As stated - focal ratio has not a thing to do with astro exposure time. It has everything to do with the TFOV. Photons are photons, and an electron volt is an electron volt.
A photon vs. well depth and energy - all that DOES NOT CHANGE - what does change is relative scale of image to pixel size... There is no possible way a photon somehow is 'more better' at one f ratio over another for A-P - they are boringly similar. To state that a fast ratio scope can image 'faster' than a low f ratio scope is just plain wrong. Imaging is about the pixel size relative to the f-ratio, it's a gaussion curve and efficiency depends on a LOT of things, not the least of which is the luminosity and desired resolution of the imaging target.
What becomes difficult at faster f ratios is the critical focus plane (and if using mirrors the collimation) and the dual speed focusers are very important on scope under f/6. What becomes difficult is also controlling field curvature in the focal plane at prime focus.. What becomes better is the maximum 'Total Field of View' (TFOV)for the given aperture. Sorry if it get's complicated but this also affected by choice of eyepiece FOV, or imaging chip and it's pixelsize/count.
Consider a focal ratio of f/7-8 as a sort of tipping point, or low center on a sort of pendulum function.
As the focal ratio gets smaller/shorter(lower F number) the 'potential for field curvature' increases (think of it as stressing the optic more per mm away from dead center) and the TFOV of the telescope optic increases.
As the focal ratio gets higher/longer(higher F number) the potential for field curvature gets smaller and the corresponding TFOV of the telescope optic decreases.
As a generality, longer focal ratios are more difficult to guide for imaging. This has a lot to do with the pixel size and 'arc second seeing' where you are, but also the greatly exaggerated relative scale definition of what is in the plane at prime focus.
From the point of projective geometry - think of it as a mapping function. A large TFOV will contain more 'information' at a lower resolution than a same aperture at a much longer (higher) focal ratio - which will have less TFOV but contain more resolution within that field. Fast(low f ratio number) a field corrected with a Field Flattener. High focal ratio scopes are field corrected (widened) with a Focal Reducer.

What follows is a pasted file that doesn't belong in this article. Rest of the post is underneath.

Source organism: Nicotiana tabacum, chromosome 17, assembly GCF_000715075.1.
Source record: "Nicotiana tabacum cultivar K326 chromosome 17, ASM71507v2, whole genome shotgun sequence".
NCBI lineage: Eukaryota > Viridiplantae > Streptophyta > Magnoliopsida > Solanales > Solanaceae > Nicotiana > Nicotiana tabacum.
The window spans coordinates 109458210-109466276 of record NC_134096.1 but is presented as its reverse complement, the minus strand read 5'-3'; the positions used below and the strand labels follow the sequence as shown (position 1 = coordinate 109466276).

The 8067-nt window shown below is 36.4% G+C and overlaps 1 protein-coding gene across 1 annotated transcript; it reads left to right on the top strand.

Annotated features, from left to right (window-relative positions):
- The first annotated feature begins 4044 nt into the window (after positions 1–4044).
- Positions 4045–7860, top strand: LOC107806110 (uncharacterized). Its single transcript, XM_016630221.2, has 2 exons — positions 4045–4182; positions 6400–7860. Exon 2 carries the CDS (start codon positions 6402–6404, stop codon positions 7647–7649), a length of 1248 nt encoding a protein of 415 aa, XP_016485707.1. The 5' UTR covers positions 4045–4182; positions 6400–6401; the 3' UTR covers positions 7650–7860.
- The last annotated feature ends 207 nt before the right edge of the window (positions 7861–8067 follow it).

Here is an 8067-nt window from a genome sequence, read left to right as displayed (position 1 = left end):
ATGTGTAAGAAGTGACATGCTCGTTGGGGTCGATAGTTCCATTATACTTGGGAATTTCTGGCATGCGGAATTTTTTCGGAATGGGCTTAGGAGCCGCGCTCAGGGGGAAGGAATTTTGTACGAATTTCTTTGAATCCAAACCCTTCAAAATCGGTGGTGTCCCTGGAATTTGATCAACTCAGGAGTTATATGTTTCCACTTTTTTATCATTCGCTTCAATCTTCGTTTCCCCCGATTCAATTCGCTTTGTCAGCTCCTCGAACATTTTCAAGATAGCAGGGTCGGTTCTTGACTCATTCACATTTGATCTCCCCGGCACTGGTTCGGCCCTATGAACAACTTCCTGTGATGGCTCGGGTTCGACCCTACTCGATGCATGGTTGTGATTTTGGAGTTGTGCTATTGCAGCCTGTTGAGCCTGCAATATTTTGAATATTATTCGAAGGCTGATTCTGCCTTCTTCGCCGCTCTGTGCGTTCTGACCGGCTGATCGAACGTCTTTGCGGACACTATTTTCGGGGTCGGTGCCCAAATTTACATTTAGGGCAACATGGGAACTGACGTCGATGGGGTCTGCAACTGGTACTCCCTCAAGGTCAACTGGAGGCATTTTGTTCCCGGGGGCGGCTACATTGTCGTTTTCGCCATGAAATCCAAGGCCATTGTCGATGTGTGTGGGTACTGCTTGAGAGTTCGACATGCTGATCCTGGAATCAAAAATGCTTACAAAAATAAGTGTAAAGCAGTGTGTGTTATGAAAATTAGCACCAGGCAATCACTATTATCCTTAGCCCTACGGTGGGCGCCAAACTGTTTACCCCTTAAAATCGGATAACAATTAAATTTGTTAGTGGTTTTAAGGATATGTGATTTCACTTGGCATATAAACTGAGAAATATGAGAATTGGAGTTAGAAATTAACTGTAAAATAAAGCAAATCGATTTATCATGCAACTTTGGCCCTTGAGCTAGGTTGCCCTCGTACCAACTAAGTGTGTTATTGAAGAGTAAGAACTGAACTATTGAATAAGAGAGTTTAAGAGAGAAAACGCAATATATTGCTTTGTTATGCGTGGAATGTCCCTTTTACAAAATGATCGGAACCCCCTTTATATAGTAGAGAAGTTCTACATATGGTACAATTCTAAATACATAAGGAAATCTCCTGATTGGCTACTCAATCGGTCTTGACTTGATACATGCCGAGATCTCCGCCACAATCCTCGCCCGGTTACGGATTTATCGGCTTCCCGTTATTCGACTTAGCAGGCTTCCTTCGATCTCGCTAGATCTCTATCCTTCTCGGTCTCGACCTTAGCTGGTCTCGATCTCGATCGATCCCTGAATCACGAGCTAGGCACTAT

A notable exception to all this is the Petzval refractor desigh as seen in the TeleVue, Vixen, and Takahashi models. A wide flat TFOV is something some folks are willing to pay extra for? Edge HD and Tak FSQ, TV Paracor and Baader MPCC. There are others that try, but with added complexity 'can' come added difficulty in other ares.
Another consideration is in the visual use - eyepieces/magnification and exit pupil for a given aperture and object under scrutiny.. this a little more complicated by the fact that adding aperture cm's or inches and holding the f ratio constant will allow for a larger exit pupil at a desired size. Think of it as 'light cones' one extending from the telescope to space, and the other going from the eyepiece to your eye.
For visual astro think of it as the focal ratio tells you what the maximum TFOV of the optic is AND what eyepiece sizes will be practical for both magnfication and exit pupil. Design specific it tells you if a MPCC, ParaCORR, Focal Reducer or Field Flattener will impact the experience.
For astro imaging it tells you what the TFOV of the optic is and in turn what the arcsecond-seeing formula dictates as an optimal window for the pixel size of the CCD. Also if a Focal Reducer or Field Flattener will give advantage of flexibility - or mandatory.
I think focal ratio a more important number/concept to understand than the obvious aperture/light gathering often touted as king - and a great question to ask. It's all about light bending, but not about a photon somehow going faster or slower. Understanding focal ratio is fundamental to the overall experience for visual or imaging - and can help you buy 'smarter'.